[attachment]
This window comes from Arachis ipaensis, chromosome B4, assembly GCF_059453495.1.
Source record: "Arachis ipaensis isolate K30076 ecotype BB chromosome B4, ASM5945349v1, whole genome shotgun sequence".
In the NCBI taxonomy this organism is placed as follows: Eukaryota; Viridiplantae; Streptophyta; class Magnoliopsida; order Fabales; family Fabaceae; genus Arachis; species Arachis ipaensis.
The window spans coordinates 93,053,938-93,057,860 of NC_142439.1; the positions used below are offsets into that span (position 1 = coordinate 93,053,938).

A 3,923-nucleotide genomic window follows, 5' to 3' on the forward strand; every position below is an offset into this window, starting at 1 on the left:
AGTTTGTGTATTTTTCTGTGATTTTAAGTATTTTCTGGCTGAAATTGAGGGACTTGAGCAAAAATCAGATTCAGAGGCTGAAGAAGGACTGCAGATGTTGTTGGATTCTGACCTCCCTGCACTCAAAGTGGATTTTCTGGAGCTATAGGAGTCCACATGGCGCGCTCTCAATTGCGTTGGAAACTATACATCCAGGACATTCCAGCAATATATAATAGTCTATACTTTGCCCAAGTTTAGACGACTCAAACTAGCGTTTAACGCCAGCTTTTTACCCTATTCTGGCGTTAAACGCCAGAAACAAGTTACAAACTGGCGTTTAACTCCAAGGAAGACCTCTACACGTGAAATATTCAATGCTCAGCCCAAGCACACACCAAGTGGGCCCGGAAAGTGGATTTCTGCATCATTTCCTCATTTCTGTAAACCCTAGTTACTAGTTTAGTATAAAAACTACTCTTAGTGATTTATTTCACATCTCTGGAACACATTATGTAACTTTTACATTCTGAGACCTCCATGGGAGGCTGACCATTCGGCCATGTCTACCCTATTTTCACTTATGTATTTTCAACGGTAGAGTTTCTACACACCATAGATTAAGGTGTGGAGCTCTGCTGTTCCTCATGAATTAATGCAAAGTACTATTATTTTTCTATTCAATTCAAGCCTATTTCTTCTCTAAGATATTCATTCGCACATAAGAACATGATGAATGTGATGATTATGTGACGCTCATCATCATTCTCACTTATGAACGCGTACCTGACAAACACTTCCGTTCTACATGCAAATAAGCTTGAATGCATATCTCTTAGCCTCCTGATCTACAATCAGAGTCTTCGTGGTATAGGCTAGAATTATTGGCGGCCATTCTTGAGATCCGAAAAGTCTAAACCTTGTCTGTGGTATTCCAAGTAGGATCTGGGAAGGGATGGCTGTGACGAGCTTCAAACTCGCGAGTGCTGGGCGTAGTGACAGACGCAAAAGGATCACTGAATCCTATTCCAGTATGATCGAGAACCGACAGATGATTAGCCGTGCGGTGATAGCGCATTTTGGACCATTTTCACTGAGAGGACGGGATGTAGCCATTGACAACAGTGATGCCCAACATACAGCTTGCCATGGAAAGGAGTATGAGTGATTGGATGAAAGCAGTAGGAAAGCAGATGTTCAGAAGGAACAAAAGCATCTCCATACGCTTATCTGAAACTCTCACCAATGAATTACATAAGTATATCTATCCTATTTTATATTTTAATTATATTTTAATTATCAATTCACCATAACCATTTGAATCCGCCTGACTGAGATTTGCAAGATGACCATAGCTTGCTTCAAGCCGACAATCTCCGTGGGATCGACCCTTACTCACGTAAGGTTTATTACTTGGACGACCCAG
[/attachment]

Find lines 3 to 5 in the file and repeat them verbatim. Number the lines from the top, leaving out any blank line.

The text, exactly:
In the NCBI taxonomy this organism is placed as follows: Eukaryota; Viridiplantae; Streptophyta; class Magnoliopsida; order Fabales; family Fabaceae; genus Arachis; species Arachis ipaensis.
The window spans coordinates 93,053,938-93,057,860 of NC_142439.1; the positions used below are offsets into that span (position 1 = coordinate 93,053,938).

A 3,923-nucleotide genomic window follows, 5' to 3' on the forward strand; every position below is an offset into this window, starting at 1 on the left: